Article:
How can I help my friend?

I have a friend. An internet and RL friend for 15 years. We see each other in RL rarely, but online every day. She suffers from depression, she’s desperately unhappy in her job, but blames management - no one else does any work besides her in her opinion. And all she does is post about how rotten her life is, how her day is going to suck, how her day did suck, and how tomorrow will suck, too. I’ve suggested she look for a new job, but she can’t work up the motivation to do so. And, quite frankly, she’s burned out of every job that she’s had. It’s always that she cares too much about doing a good job, you see, and no one can live up to her expectations.

I love this friend, I really do. She’s a caring person and kind. She’s a pre-op TS. But I’m getting so tired of her constant negativism. It’s so hard to be empathetic - I’ve had awful, soul-killing jobs, then I found something else. And being sympathetic seems to be to be feeding into her depressive loop. But telling her to buck up is pointless and cruel. Trying to guide her towards doing something, anything, positive doesn’t seem to be working. And I’m afraid that if I were to really withdraw, she might actually commit suicide - she has very few friends left.

How can I be the friend she needs while not getting sucked into the vortex of her despair?


Is she seeing a therapist? It sounds like the root of her unhappiness is based in how she views the world (the constant negativity and perfectionism), and a professional therapist is the best qualified person to try to help her change that.

I think the role of a friend in this kind of situation is to show you care, try to provide some happiness in her life, but don’t dwell on trying to “fix” her problems. It’s not your job as a friend to carry the weight of all her psychopathology. I know it’s natural to want to try to help and make things better, but that’s too much of a burden for someone who isn’t trained to deal with these problems (and, equally important, someone who is experienced in how to carry these burdens for other people without becoming overwhelmed by it). I would say let her talk about the problems to you if that seems to be helpful, but I wouldn’t worry about trying to “fix” it for her or being overly sympathetic. Acknowledge what she’s saying, acknowledge her feelings, but don’t go all “you poor dear” over it.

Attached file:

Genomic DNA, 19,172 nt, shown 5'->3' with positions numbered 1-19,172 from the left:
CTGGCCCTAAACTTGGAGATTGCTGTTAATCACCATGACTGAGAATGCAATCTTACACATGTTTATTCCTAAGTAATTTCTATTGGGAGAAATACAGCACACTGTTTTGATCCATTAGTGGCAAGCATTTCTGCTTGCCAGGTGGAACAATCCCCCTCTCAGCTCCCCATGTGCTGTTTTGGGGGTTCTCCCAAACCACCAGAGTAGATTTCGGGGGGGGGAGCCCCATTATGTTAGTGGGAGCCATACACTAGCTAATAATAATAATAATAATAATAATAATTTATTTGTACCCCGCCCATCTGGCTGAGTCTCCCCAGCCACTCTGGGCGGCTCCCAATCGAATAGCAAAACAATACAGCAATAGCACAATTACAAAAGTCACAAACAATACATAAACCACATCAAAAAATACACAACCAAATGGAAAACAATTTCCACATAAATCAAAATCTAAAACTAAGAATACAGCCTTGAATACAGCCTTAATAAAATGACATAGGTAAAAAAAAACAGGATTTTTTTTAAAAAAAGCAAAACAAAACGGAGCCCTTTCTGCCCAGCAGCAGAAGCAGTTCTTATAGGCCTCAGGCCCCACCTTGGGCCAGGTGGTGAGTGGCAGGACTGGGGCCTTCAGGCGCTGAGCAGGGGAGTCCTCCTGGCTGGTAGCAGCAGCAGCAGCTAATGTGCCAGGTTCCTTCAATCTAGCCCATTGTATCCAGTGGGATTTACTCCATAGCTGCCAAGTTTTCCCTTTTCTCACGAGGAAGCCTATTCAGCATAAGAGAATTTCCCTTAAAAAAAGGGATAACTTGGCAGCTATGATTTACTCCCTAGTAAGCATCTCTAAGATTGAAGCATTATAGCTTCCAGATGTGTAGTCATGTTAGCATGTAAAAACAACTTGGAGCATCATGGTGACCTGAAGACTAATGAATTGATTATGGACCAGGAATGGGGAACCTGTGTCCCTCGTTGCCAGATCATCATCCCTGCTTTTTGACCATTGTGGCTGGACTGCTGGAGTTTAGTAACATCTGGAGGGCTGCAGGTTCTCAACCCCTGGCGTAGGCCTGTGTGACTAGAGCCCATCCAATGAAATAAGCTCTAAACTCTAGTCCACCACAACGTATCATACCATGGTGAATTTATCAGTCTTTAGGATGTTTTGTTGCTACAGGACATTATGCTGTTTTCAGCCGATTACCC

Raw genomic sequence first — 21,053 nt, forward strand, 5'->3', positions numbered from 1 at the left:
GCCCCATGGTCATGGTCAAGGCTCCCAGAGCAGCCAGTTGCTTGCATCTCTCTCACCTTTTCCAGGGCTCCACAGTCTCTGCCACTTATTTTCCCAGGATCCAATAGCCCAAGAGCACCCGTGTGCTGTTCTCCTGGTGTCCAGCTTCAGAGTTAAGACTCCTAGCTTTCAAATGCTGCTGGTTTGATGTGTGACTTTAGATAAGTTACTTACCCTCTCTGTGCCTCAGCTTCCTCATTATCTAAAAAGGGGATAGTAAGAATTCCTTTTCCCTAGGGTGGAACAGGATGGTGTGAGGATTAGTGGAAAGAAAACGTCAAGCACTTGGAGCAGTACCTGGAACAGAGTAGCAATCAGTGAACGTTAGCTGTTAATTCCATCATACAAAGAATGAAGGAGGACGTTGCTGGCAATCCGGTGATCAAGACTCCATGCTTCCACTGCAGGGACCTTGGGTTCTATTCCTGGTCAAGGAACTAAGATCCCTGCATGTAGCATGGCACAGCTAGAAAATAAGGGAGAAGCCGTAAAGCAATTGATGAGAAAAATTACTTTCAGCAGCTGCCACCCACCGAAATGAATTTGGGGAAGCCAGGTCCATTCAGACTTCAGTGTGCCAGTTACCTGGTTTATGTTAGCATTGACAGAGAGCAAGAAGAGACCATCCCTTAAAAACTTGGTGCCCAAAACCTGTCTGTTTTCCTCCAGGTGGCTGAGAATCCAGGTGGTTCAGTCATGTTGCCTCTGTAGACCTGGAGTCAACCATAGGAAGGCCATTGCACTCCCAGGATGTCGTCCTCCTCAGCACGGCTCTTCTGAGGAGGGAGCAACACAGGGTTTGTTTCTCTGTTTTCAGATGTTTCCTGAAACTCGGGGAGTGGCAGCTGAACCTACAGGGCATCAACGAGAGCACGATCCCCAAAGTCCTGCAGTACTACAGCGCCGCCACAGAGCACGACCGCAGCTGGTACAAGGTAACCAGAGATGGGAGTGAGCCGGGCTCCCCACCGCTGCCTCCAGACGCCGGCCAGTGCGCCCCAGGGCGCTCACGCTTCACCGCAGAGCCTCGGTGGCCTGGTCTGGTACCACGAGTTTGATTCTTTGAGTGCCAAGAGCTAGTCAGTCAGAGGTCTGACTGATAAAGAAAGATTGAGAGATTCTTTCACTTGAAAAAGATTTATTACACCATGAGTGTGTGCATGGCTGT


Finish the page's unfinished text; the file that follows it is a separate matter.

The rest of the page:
If you do have a concern she might be suicidal, it’s okay to ask her about it and let her know you care about her. If you think she is an imminent danger to herself, call the police. If she’s not imminently in danger, but does have any suicidal thoughts, then again this would be a situation that a professional should be involved. A person who isn’t professionally trained shouldn’t be trying to manage a suicidal person on their own any more than a person without medical training should be trying to manage cancer on their own.

what is it about you that attracted her to you?

lavenderviolet - I am by nature a problem-solver, so when people tell me their problems, I usually try to suggest a solution. I know that’s often not what people are looking for, but it is who I am. She isn’t going to a therapist, or even seeking anti-depressants at this time. Part of that may be because she’s not seeing the problem as within herself, but with everyone else. I will try to suggest counseling, although I don’t know if she has the money for long-term therapy.

stoplight - We met as members of the Bronze, the Buffy the Vampire Slayer posting board.


if you are good with her rejecting your problem solving suggestions then proceed. If that rejection gets in your kitchen, avoid offering your suggestions.

If you were in a similar situation how would you want your friends to proceed?

Maybe you could tell her that her constant negativity is leaving you feeling inadequate, since you want to help her but you never know what to say. She may get defensive and deny that she’s a constant complainer. Try not to argue with her and just say, “I’m just telling you how you come across and how it makes me feel. If you care about me, you’ll at least think about what I’m saying. Now let’s talk about something else. Something happy.”

Then the next time she starts complaining about something, this is when you say, “See, this is what I’m talking about. Let’s talk about something else or I’m going to have to hang up the phone.”

This will maybe train her to censor herself more.

Visit her and do some fun things together.

If you can, get her to change things in her life. Sounds like someone stuck in a destructive pattern. Easier said than done though. Maybe you need to just withdraw from the relationship.

I have friends like this. I finally just have to say, “I don’t know how to be a friend to you right now because there doesn’t seem to be anything I can say that helps. What do you need from me that might be helpful?” If she just wants to vent and bitch, then you can listen and commiserate. If she wants actual advice, then she will be acknowledging that up front and should expect to hear it.
It’s a drag to deal with this…don’t let it wear you out or bring you down.